Harry Potter is finally bringing his magic to the world of eBook readers.
The publishing empire that is JK Rowling has reached a distribution deal that will allow you to carry all 4,176 pages of the Harry Potter series around in your coat pocket—provided that your coat pocket is holding an Amazon Kindle, Barnes & Noble Nook or one of the handful of other compatible device like the Sony Reader.
If you could curate the ultimate art museum with an unlimited budget what works of art would you choose to display?
A team of over 100 editors, art historians and archeologists spent more than a decade tackling that very question. The result of their collective research is displayed in an epic volume titled, appropriately, The Art Museum.
Once purely the stuff of children’s fantasies, treehouses have gone upscale and grown-up. (Dare we say “mainstream?”)
The Treehouse Book explores all the possibilities for arboreal housing. It is not really the how-to manual it bills itself to be—there are better books for that. But the photos and descriptions in this book will provoke inspiration for creative types, jealousy among treehouse lovers and instill an urge to climb a tree among nearly everybody.
Fashionary describes their hard-covered, well constructed tomes as “sketchbooks tailor-made for fashion designers.” It is a rare case of a manufacturer underselling their own product.
The Fashionary book does indeed provide a fantastic forum for clothes creativity to flow. Each book contains 130 pages of templates: silhouette outlines of a male or female figure (depending on what Fashionary you choose) upon which aspiring designers can sketch out fashion ideas. The silhouettes are faint enough that the templates can be used as blank pages. And if you run out of templates, or want different ones to work with, more are available on the Fashionary website for free.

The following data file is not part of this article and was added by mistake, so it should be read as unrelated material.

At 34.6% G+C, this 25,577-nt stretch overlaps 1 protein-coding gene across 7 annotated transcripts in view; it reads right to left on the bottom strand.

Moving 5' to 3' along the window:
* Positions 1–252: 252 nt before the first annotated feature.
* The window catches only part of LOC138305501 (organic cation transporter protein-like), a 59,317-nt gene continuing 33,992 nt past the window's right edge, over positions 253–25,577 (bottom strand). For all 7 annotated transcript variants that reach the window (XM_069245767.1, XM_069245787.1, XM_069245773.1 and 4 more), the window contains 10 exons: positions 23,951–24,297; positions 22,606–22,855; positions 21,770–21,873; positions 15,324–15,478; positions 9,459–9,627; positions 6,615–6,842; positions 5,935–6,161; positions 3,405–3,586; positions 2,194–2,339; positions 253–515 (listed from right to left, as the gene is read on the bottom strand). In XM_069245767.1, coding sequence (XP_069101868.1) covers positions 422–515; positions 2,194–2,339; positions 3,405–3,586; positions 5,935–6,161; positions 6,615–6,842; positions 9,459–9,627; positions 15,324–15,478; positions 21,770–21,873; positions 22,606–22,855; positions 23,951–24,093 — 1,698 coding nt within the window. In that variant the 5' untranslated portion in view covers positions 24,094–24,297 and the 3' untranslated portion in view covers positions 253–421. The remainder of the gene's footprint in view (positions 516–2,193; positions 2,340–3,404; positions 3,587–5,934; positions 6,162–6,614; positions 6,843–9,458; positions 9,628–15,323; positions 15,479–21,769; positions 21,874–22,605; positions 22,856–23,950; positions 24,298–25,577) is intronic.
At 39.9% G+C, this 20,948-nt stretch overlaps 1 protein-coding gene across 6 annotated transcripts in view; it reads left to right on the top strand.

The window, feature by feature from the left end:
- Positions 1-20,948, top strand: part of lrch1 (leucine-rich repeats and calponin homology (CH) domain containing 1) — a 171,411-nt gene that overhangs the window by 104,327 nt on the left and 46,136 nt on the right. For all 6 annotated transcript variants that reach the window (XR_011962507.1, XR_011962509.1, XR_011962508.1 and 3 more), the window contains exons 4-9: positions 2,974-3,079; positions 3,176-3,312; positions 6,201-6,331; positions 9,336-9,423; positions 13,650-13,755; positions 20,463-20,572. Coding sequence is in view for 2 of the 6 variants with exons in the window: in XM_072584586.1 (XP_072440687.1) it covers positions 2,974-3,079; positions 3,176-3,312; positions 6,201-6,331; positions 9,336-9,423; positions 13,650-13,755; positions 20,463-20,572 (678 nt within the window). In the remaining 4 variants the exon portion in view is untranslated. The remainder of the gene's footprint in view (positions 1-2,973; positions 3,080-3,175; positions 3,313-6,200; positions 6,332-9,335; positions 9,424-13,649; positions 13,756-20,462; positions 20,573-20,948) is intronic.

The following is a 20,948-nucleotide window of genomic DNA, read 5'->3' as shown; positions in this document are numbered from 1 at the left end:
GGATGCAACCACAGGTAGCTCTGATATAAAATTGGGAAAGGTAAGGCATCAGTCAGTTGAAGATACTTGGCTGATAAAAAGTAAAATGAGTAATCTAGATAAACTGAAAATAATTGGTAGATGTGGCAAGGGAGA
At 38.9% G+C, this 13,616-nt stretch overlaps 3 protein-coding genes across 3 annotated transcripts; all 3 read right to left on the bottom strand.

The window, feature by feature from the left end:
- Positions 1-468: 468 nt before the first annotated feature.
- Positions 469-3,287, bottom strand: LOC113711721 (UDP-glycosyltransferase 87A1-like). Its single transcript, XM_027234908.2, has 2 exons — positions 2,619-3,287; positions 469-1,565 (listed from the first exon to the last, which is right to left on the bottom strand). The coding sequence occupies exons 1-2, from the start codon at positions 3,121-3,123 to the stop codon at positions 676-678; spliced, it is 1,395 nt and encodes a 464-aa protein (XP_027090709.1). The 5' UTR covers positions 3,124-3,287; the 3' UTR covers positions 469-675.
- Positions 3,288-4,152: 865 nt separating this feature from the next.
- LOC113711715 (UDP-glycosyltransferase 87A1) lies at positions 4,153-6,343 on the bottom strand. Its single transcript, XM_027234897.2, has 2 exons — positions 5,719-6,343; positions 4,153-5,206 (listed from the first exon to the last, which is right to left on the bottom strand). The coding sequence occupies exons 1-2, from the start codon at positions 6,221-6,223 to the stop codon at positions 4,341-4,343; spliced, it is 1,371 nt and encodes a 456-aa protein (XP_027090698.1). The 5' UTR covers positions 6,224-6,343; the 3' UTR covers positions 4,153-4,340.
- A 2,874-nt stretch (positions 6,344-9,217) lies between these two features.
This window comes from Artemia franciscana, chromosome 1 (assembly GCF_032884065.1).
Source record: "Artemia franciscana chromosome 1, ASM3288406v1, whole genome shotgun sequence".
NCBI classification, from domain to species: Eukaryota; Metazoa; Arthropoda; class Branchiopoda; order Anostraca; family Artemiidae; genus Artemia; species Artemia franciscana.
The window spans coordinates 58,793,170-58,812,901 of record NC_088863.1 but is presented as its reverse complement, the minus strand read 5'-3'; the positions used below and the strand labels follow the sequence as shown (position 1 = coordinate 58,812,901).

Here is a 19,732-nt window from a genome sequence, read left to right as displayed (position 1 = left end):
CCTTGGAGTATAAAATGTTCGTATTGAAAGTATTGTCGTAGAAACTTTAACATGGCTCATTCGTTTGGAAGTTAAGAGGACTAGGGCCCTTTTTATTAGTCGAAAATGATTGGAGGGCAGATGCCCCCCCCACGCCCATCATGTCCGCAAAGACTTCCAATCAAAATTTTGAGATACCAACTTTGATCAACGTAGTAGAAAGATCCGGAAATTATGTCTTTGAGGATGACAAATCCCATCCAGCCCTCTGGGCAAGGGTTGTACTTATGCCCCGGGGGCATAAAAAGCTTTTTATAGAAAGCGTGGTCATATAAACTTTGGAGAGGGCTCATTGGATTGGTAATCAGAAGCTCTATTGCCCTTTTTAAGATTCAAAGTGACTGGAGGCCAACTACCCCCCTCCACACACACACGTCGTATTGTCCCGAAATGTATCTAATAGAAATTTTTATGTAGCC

When Alice tumbled down the rabbit hole into Wonderland she found herself in an entirely new world in which nothing worked how she expected it would.
You might get that same surreal feeling the first time you experience Lewis Carroll’s classic tale on an iPad.
Poisonous snakes, cars careening off of roads into rivers, hurricanes and tornadoes, crashing planes stranding their surviving passengers on deserted uncharted islands, killer bees, gall stones, bad blind dates, eroding urban infrastructure—with these and many more everyday dangers it is amazing that anyone manages to live into adulthood.
Fortunately, there’s advice to be found. Here are three cool books that, taken together, will help you survive nearly everything:
Driving home this evening we heard on NPR radio an excellent audio review of the Tao Te Ching. It’s been over 15 years since we’ve read the venerable Taoist text, and over 8,000 years since Lao Tzu first committed it’s words to rice paper, and still the Tao Te Ching is getting press and drawing attention. Why? Because you needn’t be religious, or new agey, or Chinese or even particularly thoughtful to find nuggets of simple truth expressed within the Tao Te Ching’s pages. We recommend reading the book slowly, taking in a single page or a few paragraphs per day. However you choose to read it, pick yourself up a copy if you don’t already have one collecting dust on your bookshelf. Some things remain eternally cool.
BUY | NPR REVIEW